Now that clones of the social-DJing service Turntable.fm have started popping up around the Internet, and the service has started getting amounts of money that the musicians featured on it could only dream of for the most part, it’s time to maybe take a slightly longer view at the service, or at least for its potential to have people discover new music.
So, a brief overview: Turntable.fm is a hybrid of a chat room and an internet radio station. You collect people into a room—while logins go through Facebook, a public room is open to anyone, even people outside your Facebook-pal circle—and up to five people can “DJ,” which means that they take turns playing songs from a queue of tracks in the Turntable.fm database. (It’s somewhat robust, with even a few tracks that aren’t commercially available in the States.) Each person in the crowd who likes your song can click a button and give you a “DJ point”; with more points you can acquire bigger avatars like the gorilla up top
or, uh, the Deadmau5 head [UPDATE: I’ve been informed that the Mau5 was not very happy with the appropriation of his likeness, so that prize has been taken away. Aw.]. If you play a song that’s disliked by too many people who register their disapproval, up goes the virtual needle and your turn ends.
Last night I was in a room with a few pals (including a few SOTC contributors) and its overall vibe was similar to most of the rooms I’ve been in—lots of older songs that got the avatars in the room bopping (I contributed Jam & Lewis-produced cuts by Robert Palmer and New Edition to the proceedings) and a lot of “YESSSSSSS”es coming from the assemblage; there wasn’t much stuff that would be unfamiliar to more than 50% of the people listening in. (Big ups to the guy who played The Tough Alliance’s cover of Primal Scream’s C86 gem “Velocity Girl,” btw.) The gaming aspect of the site probably contributes to this more than anything else; getting skipped, after all, is kind of embarrassing.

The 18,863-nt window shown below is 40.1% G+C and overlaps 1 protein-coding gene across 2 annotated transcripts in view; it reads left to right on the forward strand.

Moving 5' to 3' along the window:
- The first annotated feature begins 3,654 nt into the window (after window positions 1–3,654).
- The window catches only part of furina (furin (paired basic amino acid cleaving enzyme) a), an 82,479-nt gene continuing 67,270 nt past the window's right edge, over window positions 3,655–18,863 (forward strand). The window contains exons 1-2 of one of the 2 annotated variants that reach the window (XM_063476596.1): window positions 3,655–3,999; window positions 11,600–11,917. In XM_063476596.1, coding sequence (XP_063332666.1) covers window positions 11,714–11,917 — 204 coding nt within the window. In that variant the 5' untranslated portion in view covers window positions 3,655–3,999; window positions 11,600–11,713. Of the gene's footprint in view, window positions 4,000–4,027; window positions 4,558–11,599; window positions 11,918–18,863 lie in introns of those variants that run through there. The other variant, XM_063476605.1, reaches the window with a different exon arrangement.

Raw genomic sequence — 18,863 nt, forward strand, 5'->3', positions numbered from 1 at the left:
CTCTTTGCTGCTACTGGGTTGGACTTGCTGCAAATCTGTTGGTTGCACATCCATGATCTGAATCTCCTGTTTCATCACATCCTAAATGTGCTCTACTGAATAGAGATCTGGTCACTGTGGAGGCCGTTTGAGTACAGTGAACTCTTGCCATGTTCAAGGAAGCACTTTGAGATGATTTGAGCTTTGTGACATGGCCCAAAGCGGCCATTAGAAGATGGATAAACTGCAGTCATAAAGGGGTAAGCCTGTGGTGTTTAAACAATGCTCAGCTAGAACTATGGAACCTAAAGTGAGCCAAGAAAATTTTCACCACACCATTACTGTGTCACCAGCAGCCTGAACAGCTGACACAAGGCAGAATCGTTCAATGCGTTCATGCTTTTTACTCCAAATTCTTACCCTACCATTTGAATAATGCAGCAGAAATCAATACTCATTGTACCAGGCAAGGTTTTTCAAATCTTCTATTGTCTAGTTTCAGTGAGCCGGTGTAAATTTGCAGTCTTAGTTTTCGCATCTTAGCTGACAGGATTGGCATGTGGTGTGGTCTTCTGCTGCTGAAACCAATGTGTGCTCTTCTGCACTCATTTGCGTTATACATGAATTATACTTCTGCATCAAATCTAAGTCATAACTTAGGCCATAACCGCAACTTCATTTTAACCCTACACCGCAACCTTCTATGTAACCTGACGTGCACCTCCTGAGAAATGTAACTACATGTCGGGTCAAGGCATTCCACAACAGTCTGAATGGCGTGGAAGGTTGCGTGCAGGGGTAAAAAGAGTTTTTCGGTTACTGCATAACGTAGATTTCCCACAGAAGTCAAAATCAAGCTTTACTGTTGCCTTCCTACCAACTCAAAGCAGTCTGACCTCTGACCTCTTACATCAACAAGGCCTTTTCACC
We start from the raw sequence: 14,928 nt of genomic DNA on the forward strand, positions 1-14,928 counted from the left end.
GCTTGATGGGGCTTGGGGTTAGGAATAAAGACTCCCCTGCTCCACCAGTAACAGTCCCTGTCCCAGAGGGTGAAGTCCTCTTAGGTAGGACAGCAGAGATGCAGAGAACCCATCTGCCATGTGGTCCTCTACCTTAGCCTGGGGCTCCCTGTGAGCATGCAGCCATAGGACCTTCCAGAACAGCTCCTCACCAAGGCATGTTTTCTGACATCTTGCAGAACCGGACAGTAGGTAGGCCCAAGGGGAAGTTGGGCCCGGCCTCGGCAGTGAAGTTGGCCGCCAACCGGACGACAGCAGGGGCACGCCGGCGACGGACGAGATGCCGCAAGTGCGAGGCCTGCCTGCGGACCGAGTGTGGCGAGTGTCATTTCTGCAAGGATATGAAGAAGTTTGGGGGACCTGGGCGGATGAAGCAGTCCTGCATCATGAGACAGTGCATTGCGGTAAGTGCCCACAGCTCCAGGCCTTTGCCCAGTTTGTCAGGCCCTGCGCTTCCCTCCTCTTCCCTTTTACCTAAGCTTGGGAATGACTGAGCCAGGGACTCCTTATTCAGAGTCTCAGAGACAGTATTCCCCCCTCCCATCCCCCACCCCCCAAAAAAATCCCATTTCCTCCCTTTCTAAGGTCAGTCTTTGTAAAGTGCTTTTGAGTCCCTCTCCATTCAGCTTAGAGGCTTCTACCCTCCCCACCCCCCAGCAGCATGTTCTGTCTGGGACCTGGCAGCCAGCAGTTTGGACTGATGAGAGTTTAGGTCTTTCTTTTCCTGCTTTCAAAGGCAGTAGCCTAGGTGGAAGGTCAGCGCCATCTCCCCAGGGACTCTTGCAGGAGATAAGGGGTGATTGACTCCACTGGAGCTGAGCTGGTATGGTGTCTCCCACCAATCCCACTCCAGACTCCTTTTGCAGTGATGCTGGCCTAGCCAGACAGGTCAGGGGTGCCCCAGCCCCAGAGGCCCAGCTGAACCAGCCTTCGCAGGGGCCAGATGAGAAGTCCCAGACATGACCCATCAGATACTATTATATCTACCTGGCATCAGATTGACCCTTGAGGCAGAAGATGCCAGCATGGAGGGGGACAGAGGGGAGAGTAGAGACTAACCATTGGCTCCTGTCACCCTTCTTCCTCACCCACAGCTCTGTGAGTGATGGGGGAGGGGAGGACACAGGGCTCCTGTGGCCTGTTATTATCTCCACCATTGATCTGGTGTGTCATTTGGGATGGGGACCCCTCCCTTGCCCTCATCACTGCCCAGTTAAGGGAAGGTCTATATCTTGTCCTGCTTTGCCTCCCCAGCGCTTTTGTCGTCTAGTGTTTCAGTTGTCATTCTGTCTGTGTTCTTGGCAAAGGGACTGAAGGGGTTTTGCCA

It was a fun way to spend a rainy evening when I was in a bad mood, everyone was pretty nice to chat with, and the playlist was definitely on point. But its retro bent got me thinking: Is Turntable.fm when it’s operating at its peak, with listeners pleased and DJs’ avatars multiplying in square pixelage, an endlessly customizable iteration of Jack-FM—music that’s there to be listened to while you’re doing something else? Does having the social-gaming aspects create a scenario where the “can you play [x overplayed song]” requests that so many DJs get when they’re out spinning their wares in the real world become the guiding aesthetic force for people looking to upgrade their public persona? Is Turntable.fm another way to get listeners stuck in the retro mud, which, let’s be honest, is pretty comfy?
In a way this problem is similar to the one with Spotify, which still is very light on ways into its vast catalog that don’t involve browsing playlists—although Spotify, at least, doesn’t wield the shame stick should people decide to listen to things that don’t please the entire crowd. But gravitating toward the known, whether that known is “Last Friday Night” or a cut from Enter The 36 Chambers, is an understandable response for a populace overwhelmed by choice.
Retro culture has definitely gained even more momentum in recent years—the decline of the mass culture in music as far as new things has resulted in a supplanting of sorts by the shared old. The ’90s revivalism that’s so popular these days almost seems to have more of a hold on certain groups of people than the seemingly strangling ’60s revivalism of 25-30 years ago—although that perception could be because there’s less of a current mainstream (or even “mainstream”) to push against the fetishization of the past. And it’s probably worth noting that the Internet’s economics play a role here as well; after all, it’s easier to get pageviews, eyeballs, and comments when you’re covering something that’s known, instead of something that’s new, and that’s increasingly the metric by which “successful” content is perceived.
Perhaps the way to test out this hypothesis is to set up a blind turntable.fm room, where no songs from before, say, March 2011 are allowed and where the marquee announcing the title and artist of the song being played are somehow blocked out? Let the music speak for itself. It’d require some sort of hack, but the results, at least, would be surprising.